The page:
(COMMERCIAL BREAK)
KING: All right. We'll call this an extended version of our traditional lightning round. We'll give our players here a little bit more time than normal because we want to discuss an interesting subject.
Normally, in this hour, we play for you sound not only from our program but from other Sunday programs. At this moment, I want to give you not a guest on another program, but listen to one of the anchors.
(BEGIN VIDEO CLIP)
CHRIS WALLACE, HOST, "FOX NEWS SUNDAY": This week the Obama White House turned up the heat on Fox News. Communications director Anita Dunn called us, quote, "opinion journalism masquerading as news."
We wanted to ask Dunn about her criticism, but as they've done every week since August, the White House refused to make any administration officials available to "Fox News Sunday" to talk about this or anything else.
(END VIDEO CLIP)
KING: Donna Brazile, you're an analyst here but you're also a leading Democrat and a Democratic strategist. Why does the White House want to pick this war?
BRAZILE: Well, John, I don't always agree with the White House. And on this one here I would disagree. Look, I understand that Fox has, you know, a very opinionated show. I made the rounds before becoming an analyst and contributor here at CNN, and I used to enjoy going on Fox because, after I did that round of fighting, I would come on CNN and feel like, oh, I can take a bath now.
(LAUGHTER)
But the truth is that the White House is, I'm sure, tired of the falsehoods, the lies, the smears that's been going with that network, and they've decided not to play.
KING: Smart, Bill?
BENNETT: No, not smart. Was it Mark Twain who said don't get into fights with people who buy ink by the barrel?
Also, having the spokesman do this, attack Fox, who says that Mao Zedong is one of the most influential figures in her life, was not...
(CROSSTALK)
BENNETT: No, it isn't. It isn't a small thing; it's a big thing.
(CROSSTALK)
(UNKNOWN): ... she is quoting Lee Atwater.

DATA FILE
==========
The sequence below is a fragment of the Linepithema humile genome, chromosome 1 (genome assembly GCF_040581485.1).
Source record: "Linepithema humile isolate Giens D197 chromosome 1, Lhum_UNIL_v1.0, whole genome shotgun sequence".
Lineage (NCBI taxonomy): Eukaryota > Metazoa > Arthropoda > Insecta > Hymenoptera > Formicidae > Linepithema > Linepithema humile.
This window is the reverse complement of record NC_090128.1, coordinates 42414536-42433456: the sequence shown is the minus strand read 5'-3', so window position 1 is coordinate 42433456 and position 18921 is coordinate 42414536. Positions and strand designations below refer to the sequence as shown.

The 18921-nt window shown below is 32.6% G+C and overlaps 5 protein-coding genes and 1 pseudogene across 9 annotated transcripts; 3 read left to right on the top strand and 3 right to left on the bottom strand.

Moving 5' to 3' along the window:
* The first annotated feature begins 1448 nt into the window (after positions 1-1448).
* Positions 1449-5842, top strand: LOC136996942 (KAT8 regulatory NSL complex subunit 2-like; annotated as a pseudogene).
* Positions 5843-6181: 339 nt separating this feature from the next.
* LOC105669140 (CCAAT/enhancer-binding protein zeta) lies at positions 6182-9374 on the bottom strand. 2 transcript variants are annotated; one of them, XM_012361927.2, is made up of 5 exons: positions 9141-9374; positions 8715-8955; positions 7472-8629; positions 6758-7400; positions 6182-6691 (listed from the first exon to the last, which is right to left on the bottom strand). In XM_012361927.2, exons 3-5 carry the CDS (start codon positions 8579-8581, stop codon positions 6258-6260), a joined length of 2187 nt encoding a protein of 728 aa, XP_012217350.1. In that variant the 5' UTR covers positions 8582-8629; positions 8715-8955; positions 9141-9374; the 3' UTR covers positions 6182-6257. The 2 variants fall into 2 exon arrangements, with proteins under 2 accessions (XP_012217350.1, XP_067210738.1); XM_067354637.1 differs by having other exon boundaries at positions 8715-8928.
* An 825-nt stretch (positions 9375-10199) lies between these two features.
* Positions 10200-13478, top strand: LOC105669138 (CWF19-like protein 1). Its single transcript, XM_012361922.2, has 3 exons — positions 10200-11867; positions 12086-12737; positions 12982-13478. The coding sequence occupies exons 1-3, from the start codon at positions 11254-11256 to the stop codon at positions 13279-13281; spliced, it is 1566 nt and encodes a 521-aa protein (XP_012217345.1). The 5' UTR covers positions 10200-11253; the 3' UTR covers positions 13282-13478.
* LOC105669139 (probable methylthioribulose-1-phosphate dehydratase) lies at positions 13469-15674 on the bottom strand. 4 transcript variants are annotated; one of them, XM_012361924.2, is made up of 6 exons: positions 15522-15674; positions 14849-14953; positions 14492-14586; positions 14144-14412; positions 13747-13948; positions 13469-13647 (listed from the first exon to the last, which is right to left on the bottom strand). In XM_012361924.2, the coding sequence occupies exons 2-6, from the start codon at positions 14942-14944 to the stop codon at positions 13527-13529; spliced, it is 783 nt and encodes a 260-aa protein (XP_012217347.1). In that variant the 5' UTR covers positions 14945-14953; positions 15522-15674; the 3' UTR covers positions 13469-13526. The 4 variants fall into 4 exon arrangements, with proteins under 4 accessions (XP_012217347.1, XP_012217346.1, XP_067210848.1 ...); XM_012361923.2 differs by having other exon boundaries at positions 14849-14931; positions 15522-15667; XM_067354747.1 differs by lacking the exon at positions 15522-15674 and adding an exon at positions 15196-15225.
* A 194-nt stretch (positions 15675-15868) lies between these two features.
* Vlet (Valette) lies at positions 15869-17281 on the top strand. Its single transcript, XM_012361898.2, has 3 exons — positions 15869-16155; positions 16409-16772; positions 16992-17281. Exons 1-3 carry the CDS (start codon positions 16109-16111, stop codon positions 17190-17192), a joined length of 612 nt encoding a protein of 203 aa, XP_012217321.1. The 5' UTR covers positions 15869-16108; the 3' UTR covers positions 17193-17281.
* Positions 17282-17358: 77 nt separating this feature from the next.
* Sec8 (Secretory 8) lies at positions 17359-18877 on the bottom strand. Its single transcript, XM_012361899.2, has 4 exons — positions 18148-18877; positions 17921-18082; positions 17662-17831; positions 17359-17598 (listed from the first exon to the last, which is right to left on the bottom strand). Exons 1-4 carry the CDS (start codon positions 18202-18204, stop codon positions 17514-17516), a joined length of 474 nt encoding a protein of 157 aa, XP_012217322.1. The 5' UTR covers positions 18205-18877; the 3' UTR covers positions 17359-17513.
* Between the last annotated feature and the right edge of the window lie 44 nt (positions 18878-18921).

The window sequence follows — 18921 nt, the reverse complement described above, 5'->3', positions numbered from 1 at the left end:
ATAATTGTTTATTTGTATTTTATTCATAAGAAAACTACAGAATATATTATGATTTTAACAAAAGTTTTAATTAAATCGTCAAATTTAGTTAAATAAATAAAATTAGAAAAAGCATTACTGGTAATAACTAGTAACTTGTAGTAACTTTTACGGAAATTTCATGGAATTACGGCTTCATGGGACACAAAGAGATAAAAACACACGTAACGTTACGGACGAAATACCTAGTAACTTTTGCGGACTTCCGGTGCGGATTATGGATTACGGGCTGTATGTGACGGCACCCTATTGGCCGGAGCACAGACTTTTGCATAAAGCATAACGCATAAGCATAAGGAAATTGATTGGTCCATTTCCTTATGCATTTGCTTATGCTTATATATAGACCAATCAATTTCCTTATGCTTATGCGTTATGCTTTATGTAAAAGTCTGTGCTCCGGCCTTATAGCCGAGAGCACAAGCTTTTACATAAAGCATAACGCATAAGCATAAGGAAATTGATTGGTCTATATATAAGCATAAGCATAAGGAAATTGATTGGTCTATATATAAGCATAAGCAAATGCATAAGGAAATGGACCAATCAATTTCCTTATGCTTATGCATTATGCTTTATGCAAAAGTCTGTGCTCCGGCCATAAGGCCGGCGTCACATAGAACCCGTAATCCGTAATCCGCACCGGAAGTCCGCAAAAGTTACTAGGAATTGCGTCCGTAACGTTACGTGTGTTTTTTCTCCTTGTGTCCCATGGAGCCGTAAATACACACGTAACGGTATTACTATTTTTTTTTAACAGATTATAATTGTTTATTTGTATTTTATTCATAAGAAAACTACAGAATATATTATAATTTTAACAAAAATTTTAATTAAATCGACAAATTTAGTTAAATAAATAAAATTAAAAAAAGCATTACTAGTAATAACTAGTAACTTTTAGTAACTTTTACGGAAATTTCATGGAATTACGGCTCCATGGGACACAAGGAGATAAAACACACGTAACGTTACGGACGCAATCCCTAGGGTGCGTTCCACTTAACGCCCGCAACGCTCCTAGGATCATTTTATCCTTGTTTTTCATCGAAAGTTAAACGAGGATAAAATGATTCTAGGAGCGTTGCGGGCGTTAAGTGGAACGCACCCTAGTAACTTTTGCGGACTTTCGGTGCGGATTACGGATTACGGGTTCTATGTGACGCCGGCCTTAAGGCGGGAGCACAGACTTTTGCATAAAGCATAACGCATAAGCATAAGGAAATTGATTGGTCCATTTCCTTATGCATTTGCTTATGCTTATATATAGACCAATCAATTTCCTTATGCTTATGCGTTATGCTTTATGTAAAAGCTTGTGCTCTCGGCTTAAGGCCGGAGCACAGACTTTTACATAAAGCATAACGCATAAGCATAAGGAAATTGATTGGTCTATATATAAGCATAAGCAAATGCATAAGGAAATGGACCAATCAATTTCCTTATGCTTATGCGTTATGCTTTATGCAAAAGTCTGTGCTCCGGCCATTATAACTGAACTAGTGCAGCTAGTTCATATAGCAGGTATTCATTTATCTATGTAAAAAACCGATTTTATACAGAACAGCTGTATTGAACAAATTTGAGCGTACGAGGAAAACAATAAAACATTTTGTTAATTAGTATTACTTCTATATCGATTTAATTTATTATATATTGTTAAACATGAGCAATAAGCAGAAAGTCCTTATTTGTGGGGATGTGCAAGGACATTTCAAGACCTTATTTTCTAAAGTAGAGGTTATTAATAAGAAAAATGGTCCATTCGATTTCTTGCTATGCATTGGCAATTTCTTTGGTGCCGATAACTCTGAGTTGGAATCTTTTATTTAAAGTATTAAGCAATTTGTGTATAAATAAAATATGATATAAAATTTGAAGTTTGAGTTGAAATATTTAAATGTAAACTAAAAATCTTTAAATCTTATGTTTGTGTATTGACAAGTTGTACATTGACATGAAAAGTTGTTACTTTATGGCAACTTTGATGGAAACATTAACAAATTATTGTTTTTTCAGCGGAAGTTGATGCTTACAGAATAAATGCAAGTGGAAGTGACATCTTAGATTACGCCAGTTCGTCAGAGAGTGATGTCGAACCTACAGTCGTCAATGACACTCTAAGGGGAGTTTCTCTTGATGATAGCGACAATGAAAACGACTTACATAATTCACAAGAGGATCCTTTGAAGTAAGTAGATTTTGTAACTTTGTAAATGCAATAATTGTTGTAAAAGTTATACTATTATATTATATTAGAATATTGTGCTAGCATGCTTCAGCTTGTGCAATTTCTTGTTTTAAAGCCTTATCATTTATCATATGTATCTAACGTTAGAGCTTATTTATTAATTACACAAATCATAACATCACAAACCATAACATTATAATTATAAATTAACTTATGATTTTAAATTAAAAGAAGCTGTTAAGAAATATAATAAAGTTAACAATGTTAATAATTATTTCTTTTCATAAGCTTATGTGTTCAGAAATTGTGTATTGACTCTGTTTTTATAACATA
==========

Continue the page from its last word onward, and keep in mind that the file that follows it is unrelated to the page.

BENNETT: No, she was not quoting Lee Atwater. Lee Atwater had quoted Mao Zedong on a point, negatively...
(UNKNOWN): She was being ironic.
BENNETT: She was not being ironic. Read the speech. If you read the whole speech you will see...
BRAZILE: I have it, actually.
BENNETT: ... two major influences in her life, Mother Teresa and Mao Zedong.
Now, look, I am not a right-wing nut, and when people go after Obama and say "socialism and Marxism," I say, take it easy, you know, calm down.
But when she stands up, in a speech to high school kids, says she's deeply influenced by Mao Zedong, that -- I mean, that is crazy.
(CROSSTALK)
BRAZILE: She cited him.
(CROSSTALK)
KING: David, I want you to jump in here, and I want you first to listen to Rahm Emanuel. I asked him about this, this morning. I said, "Why?" Here's what Rahm says.
(BEGIN VIDEO CLIP)
EMANUEL: Well, it's not so much a -- a conflict with Fox News, but unlike -- I suppose, the way to look at it, and the way the president looks at it and we look at it, is it's not a news organization so much as it has a perspective. And that's a different take.
(END VIDEO CLIP)
KING: If you take that, it's not a news organization; it has a perspective -- that's their view -- why not get their voice into the debate on that network?
GERGEN: Well, cut two or three things. First of all, I sense that maybe Rahm Emanuel was trying to gently walk back from this fight today. You know, he's very pugnacious, as we all know. He's very colorful in his language when he wants to be. He chose his words very delicately to not create a headline.
I think they realize they've gotten themselves into a fight they don't necessarily want to be in. I don't think it's in their best interest. I totally agree with Donna Brazile on that.
But where they go from here, I'm not sure. I -- from my perspective, the faster they can get this behind them, the more they can treat Fox like one other organization, the easier they can get back to governing, and then put some people out on Fox.
I mean, for goodness sakes -- you know, you engage in the debate. What Americans want is a robust competition of ideas, and they ought to be willing to go out there and mix it up with some strong conservatives on Fox, just as there are strong conservatives on CNN like Bill Bennett.